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Year : 2020  |  Volume : 11  |  Issue : 4  |  Page : 140-141

The tubarial glands: Discovered but not defined – A narrative review

1 Medical Student, Rangaraya Medical College, Kakinada, India
2 Medical Student, Dr. Pinnamaneni Siddhartha Institute of Medical Science and Research Foundation, Vijayawada, Andhra Pradesh, India

Date of Submission03-Nov-2020
Date of Acceptance11-Nov-2020
Date of Web Publication30-Dec-2020

Correspondence Address:
Mr. Tarun Kumar Suvvari
Medical Student, Rangaraya Medical College, Kakinada
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Source of Support: None, Conflict of Interest: None

DOI: 10.4103/jrcr.jrcr_57_20

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A pair of salivary glands, named as tubarial glands, was found between the nasal cavity and throat, i.e., at the nasopharynx's lateral walls, overlaying the torus tubarius by the Netherlands Cancer Institute while working on radiation toxicity among prostate cancer patients. The tubarial glands were identified using prostate-specific membrane antigen imaging using positron emission tomography coupled with computed tomography, which is used to detect the spread of prostate cancer. The anatomy, physiology, oncological study of the glands, and data's interpretation and limitations from the research to date have been discussed.

Keywords: Prostate-specific membrane antigen imaging using positron emission tomography coupled with computed tomography, radiation toxicity, radiotherapy, salivary glands, tubarial glands

How to cite this article:
Suvvari TK, Arigapudi N. The tubarial glands: Discovered but not defined – A narrative review. J Radiat Cancer Res 2020;11:140-1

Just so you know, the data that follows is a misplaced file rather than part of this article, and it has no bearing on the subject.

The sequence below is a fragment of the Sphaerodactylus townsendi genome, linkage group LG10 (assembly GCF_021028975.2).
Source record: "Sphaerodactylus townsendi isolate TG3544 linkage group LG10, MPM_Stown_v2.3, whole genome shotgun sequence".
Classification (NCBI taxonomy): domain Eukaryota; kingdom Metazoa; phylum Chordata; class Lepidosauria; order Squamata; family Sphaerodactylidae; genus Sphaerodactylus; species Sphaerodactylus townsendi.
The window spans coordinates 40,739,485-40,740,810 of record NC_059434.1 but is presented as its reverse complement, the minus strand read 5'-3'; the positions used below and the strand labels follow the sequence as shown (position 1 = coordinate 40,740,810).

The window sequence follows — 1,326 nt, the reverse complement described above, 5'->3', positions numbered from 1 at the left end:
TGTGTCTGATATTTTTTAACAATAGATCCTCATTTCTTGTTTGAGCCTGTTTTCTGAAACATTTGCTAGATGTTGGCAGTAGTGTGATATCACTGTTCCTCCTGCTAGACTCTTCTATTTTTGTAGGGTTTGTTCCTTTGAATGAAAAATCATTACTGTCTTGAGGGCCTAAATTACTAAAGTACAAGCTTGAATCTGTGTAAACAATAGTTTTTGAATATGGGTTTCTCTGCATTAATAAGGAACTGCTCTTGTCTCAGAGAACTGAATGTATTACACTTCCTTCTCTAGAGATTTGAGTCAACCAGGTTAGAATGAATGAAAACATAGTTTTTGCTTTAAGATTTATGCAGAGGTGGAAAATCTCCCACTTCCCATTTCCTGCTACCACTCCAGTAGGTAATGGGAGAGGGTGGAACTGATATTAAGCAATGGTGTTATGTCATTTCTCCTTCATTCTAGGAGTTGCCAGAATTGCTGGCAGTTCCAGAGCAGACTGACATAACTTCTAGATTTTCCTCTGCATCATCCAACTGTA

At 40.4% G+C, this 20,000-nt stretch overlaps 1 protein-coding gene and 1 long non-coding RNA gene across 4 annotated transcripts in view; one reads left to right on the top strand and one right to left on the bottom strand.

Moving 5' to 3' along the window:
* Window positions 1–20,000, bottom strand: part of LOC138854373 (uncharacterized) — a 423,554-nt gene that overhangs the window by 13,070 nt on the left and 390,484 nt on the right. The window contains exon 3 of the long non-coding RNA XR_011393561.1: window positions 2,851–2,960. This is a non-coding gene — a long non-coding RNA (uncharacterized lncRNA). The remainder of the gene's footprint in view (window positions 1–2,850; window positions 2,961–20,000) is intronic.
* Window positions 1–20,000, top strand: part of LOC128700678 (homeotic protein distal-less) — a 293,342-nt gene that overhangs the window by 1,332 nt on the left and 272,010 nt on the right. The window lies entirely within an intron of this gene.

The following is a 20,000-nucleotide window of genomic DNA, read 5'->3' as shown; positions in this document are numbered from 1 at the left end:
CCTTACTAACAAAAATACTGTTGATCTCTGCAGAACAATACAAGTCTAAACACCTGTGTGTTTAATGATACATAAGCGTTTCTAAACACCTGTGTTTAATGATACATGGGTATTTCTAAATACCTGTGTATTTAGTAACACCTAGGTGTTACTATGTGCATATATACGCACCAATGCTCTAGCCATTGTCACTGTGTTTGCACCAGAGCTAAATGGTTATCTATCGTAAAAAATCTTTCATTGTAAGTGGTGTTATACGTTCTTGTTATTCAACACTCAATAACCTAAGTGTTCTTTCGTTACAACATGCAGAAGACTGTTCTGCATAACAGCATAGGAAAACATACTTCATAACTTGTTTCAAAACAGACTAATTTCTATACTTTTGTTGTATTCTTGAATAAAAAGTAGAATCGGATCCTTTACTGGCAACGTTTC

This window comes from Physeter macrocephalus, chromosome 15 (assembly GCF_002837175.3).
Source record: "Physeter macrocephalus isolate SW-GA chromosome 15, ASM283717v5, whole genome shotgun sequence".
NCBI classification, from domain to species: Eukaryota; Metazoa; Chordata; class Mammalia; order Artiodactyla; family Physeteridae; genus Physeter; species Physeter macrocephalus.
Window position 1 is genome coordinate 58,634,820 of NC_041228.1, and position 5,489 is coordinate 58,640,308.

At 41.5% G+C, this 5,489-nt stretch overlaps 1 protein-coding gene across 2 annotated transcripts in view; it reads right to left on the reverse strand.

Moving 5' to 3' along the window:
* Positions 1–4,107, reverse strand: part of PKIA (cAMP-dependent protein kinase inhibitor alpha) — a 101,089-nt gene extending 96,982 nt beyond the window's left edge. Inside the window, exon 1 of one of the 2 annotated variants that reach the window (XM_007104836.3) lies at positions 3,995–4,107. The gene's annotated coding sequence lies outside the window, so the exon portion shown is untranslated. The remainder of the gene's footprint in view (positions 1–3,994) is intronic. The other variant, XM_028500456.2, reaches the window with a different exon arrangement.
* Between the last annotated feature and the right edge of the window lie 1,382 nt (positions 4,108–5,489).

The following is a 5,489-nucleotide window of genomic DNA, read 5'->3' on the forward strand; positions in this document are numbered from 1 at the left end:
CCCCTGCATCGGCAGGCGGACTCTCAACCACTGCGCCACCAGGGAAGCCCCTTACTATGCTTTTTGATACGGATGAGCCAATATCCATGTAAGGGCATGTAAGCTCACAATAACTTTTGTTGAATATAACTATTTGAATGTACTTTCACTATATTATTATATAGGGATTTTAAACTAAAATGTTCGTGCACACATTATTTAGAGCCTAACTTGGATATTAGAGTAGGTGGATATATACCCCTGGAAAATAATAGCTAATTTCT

How to cite this URL:
Suvvari TK, Arigapudi N. The tubarial glands: Discovered but not defined – A narrative review. J Radiat Cancer Res [serial online] 2020 [cited 2021 Apr 17];11:140-1. Available from: https://www.journalrcr.org/text.asp?2020/11/4/140/305729

  Introduction Top

The tubarial salivary glands brought to human knowledge by the Netherlands Cancer Institute (NCI) are more than another anatomical structure to study; their presence may have implications in various fields, with oncology and radiation taking the limelight for now. The reason for this is that during radiation therapy for head-and-neck cancers, major salivary glands are considered organs at risk and hence necessitate precaution; the location of these new glands in the posterior nasopharynx, an area not spared during therapy, brings about the possibilities of explaining and avoiding side effects of radiation.[1]

  Discovery Top

These glands have been identified in the NCI with the help of positron emission tomography/computed tomography with a radiolabeled tracer to the prostate-specific membrane antigen (PET/CT-PSMA), an imaging technique which, though is typically used to detect prostate cancer, has also been proven to provide highly specific and sensitive visualization of the salivary glands.[1],[2]

  Anatomical Study and Interpretation Top

On discovery of this previously unknown structure on PET/CT-PSMA, the research team further evaluated 100 patients with the imaging technique. All of them showed a demarcated PSMA-positive area extending from the skull base, downward along the posterolateral pharyngeal wall, on the pharyngeal side of the superior pharyngeal constrictor muscle; a poorly accessible location, which may have played a role in its lack of identification.[1] The primary factor is that though conventional imaging may have identified the structure, its interpretation as a salivary gland was not possible until the PSMA-PET/CT.

Cadaveric studies coupled with the imaging study have come to let us know that the tubarial salivary glands are bilateral macroscopic glands in the posterior nasopharynx, averaging at a length of 4 cm, draping over the torus tubarius and hence gaining their name. They extend from the pharyngeal wall caudally to the Rosenmuller fossa cranially. They are equipped with multiple macroscopic ducts that open into the dorsolateral pharyngeal wall.